Saturday, May 31, 2014

It is time to make UK Overseas Aid contingent on religious liberty



His Grace raised the appalling plight of Meriam Yehya Ibrahim a fortnight ago, and it is heartening to see that The Times and the Prime Minister have caught up with it.

Mr Cameron says the death sentence imposed for apostasy is "barbaric", not least because one can hardly be guilty of apostasy if one was never a Muslim in the first place.

Meriam Ibrahim's father was Muslim, but she was raised by her Christian mother as a Christian, and she married another Christian in 2011. However, the Sudanese courts have decreed that religious belief is heritable through the paternal line; that the father's faith determines that of the children. And so Meriam Ibrahim was a Muslim all along, but she just never knew. So her Christian marriage was annulled and she was sentenced to 100 lashes for adultery and to be hanged for renouncing Islam.

Which she never renounced because she she never embraced it in the first place.

Since His Grace reported on this story, Dr Ibrahim has given birth to a daughter. Here she is with the proud father, who looks a shadow of his former self. The mother's legs were shackled and she remained in prison for the duration of the birth.

Funny, isn't it, how it takes the mainstream media to report on the Islamic persecution of a pregnant Christian woman to elicit substantive responses from David Cameron, Hillary Clinton and a host of celebrities. They tend not to be overly concerned with the persecution of Christian men.

A fortnight ago, all we had from Her Majesty's Government on this case was an expression of "deep concern". Now that The Times, BBC and Hillary Clinton are on board, the Prime Minister is rather more trenchant: "The way she is being treated is barbaric and has no place in today's world," he told the Times. "I urge the government of Sudan to overturn the sentence and immediately provide appropriate support and medical care for her and her children...The UK will continue to press the government of Sudan to act."

The thing is, HM Government (ie UK taxpayers) are giving aid money to Sudan. According to the YouTube news report above, it appears that we don't donate directly, but we do give. His Grace is of the view that a government which is bold enough to make overseas aid contingent on a nation's promotion of gay rights ought equally to ensure that the aid budget is used to promote religious liberty.

If we are truly pursuing equality in international development, why do we penalise those regimes which hang gay teenagers but permit those who behead Christians to continue with impunity? Are Islamic blasphemy laws any less repressive than anti-gay laws? Why are we subsidising the torture and systematic slaughter of our brothers and sisters in Christ?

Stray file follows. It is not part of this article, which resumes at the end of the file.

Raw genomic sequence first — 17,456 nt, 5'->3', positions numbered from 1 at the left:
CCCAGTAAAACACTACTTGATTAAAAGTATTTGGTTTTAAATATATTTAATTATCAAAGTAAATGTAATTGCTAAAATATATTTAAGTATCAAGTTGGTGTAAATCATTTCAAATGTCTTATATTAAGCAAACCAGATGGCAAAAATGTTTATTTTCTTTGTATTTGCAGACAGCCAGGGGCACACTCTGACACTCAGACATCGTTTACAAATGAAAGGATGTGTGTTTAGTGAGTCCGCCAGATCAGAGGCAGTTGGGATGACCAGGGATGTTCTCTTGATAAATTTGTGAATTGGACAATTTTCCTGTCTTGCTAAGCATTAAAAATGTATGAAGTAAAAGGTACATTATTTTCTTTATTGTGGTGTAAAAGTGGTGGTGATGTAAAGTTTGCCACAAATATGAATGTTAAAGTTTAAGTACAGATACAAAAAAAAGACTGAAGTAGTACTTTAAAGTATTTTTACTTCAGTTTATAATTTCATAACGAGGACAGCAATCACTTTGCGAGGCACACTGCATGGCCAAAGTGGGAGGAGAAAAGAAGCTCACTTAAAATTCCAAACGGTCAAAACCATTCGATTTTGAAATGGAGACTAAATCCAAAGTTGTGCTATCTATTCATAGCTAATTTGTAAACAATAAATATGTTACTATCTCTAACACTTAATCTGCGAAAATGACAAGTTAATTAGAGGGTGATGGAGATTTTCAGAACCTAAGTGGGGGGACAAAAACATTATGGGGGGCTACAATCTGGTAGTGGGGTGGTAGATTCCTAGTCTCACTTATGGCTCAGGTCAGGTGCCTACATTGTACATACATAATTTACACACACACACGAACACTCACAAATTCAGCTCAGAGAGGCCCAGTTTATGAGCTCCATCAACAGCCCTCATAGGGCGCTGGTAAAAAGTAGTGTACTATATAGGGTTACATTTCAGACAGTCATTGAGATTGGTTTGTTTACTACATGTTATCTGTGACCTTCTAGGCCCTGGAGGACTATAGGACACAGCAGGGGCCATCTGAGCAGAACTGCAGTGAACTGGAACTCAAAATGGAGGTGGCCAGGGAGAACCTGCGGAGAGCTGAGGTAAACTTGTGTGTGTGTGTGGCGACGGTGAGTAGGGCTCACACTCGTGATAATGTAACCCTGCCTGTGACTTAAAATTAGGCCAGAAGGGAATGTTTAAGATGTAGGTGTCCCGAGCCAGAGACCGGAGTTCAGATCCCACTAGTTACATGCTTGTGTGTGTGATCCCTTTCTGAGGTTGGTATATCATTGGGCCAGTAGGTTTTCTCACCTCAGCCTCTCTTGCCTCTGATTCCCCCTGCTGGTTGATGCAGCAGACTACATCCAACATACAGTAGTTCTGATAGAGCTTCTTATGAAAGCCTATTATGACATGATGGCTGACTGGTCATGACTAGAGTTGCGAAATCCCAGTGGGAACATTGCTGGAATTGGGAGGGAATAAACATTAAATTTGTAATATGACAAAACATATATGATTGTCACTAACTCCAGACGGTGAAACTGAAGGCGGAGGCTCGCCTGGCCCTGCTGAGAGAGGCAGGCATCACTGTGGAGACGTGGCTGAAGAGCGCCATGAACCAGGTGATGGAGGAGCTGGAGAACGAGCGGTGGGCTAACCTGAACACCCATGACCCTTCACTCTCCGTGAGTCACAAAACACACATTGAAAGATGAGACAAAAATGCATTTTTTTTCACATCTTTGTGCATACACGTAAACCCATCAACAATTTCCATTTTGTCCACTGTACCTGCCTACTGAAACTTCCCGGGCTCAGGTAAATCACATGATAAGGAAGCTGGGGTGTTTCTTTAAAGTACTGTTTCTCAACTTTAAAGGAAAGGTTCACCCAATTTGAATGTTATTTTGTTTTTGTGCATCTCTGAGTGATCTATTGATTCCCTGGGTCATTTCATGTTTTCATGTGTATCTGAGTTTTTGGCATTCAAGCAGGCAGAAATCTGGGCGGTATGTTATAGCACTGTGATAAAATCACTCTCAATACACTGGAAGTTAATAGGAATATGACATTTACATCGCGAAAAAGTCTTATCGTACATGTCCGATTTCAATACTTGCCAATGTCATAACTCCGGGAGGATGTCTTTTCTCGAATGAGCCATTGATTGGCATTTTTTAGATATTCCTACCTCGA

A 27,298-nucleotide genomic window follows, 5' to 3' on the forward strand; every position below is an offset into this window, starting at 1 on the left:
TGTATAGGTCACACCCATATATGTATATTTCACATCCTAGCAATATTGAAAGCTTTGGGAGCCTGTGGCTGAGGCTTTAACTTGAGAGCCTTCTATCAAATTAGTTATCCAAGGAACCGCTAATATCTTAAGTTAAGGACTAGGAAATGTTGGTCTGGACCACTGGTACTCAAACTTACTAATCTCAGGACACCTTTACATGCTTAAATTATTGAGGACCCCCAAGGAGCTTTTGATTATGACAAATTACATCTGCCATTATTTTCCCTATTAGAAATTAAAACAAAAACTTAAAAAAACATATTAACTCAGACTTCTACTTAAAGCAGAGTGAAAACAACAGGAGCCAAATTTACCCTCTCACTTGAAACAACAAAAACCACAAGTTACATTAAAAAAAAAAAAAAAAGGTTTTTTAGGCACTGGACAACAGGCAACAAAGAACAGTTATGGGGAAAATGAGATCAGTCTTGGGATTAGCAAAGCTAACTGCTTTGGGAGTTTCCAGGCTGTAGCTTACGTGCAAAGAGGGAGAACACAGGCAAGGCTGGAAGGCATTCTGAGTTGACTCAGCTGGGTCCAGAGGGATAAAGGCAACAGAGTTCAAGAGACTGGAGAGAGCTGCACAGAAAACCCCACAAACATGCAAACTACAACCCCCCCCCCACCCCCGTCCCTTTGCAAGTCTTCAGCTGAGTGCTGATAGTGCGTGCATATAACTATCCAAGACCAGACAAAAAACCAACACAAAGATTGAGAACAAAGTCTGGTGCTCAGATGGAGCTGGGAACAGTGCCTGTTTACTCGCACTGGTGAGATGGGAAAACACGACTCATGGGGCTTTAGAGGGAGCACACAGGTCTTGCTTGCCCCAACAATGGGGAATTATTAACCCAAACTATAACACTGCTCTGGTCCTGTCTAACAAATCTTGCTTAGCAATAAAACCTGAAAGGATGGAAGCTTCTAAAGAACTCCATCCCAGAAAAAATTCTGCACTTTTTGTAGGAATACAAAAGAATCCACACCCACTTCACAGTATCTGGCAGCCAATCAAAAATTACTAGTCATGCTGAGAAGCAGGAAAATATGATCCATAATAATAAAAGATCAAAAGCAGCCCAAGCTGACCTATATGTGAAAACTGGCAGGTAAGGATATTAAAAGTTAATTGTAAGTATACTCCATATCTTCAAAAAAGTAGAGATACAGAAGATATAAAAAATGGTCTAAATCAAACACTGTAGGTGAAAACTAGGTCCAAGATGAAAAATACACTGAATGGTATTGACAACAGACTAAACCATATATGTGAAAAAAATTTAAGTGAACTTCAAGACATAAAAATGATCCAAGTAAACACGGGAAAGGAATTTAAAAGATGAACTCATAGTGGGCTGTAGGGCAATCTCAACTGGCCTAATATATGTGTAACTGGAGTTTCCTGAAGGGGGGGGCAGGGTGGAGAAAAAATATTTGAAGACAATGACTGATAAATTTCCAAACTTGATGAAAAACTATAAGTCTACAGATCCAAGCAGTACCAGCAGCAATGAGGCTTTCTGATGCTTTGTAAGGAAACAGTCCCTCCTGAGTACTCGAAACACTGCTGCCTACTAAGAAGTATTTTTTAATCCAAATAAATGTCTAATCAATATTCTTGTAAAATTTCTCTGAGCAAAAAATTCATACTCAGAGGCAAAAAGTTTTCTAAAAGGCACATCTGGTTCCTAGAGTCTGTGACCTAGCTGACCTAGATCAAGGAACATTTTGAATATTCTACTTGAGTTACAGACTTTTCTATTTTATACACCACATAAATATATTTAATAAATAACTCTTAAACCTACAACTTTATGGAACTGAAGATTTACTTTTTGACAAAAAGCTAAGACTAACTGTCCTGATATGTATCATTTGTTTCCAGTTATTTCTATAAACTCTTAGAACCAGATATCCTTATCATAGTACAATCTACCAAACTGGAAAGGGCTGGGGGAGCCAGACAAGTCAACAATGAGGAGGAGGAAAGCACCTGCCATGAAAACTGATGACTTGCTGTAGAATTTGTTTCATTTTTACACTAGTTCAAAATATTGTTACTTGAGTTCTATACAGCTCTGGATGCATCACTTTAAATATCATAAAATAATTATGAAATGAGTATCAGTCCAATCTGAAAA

We have exchanged the eternal Gospel of Salvation for the ephemeral creed of political correctness. We have supplanted the Good News of Christ with universal gay rights. While we are actively bribing developing nations to embrace gay equality, we convey to the world that the life of a Christian is worth less than the life of a homosexual.

Foreign aid is the national expression of love for our neighbour. Love is unintelligible except as a participation in the life of the One who reveals Himself to us. It comes after faith and hope, but it is the greatest and most transformational. David Cameron is right to condemn the death sentence imposed upon Meriam Ibrahim as "barbaric", but he appears not to know that our neighbour is not only the gay man or woman in Uganda, Ghana or Malawi, but also the persecuted Christians in Sudan, North Korea, Afghanistan, Saudi Arabia, Somalia, Iran, Maldives, Uzbekistan, Yemen, Iraq, Pakistan, Eritrea, Laos, Northern Nigeria, Mauritania, Egypt, Bhutan, Turkmenistan, Vietnam, Chechnya, China, Qatar, Algeria, Comoros, Azerbaijan, Libya, Oman, Brunei, Morocco, Kuwait, Turkey, India, Myanmar, Tajikistan, Tunisia, Syria, United Arab Emirates, Ethiopia, Djibouti, Jordan, Cuba, Belarus, Indonesia, Palestinian Territories, Kazakhstan, Bahrain, Colombia, Kyrgyzstan, Bangladesh, Malaysia...

It really is time that our donations of Overseas Aid were made contingent on the recipients' record on religious liberty and their tolerance of 'the other' - and of Christians in particular. Perhaps if the churches were to speak out more forcefully on this global martyrdom - instead of singling out Israel, where Christians live in freedom, for their campaigns of condemnation and divestment - the world's democratic leaders wouldn't have to wait for the Times, the BBC and sundry celebrities to force a change of policy.

321 Comments:

Blogger Father David said...

I am sure that when UKIP hold the keys to Number 10 this barbarity will all be sorted out !!!

31 May 2014 at 08:14  
Blogger skeetstar said...

Your grace, excellent article.

Father David, fatuous post.

31 May 2014 at 08:31  
Blogger Dreadnaught said...

Witholding aid from funds donated from Christian sources is thoroughly fair enough. It would make more sense if at the same time organised religions took on the foundation of Sharia i.e. the Koranic verses that promulgate attitudes and punishments.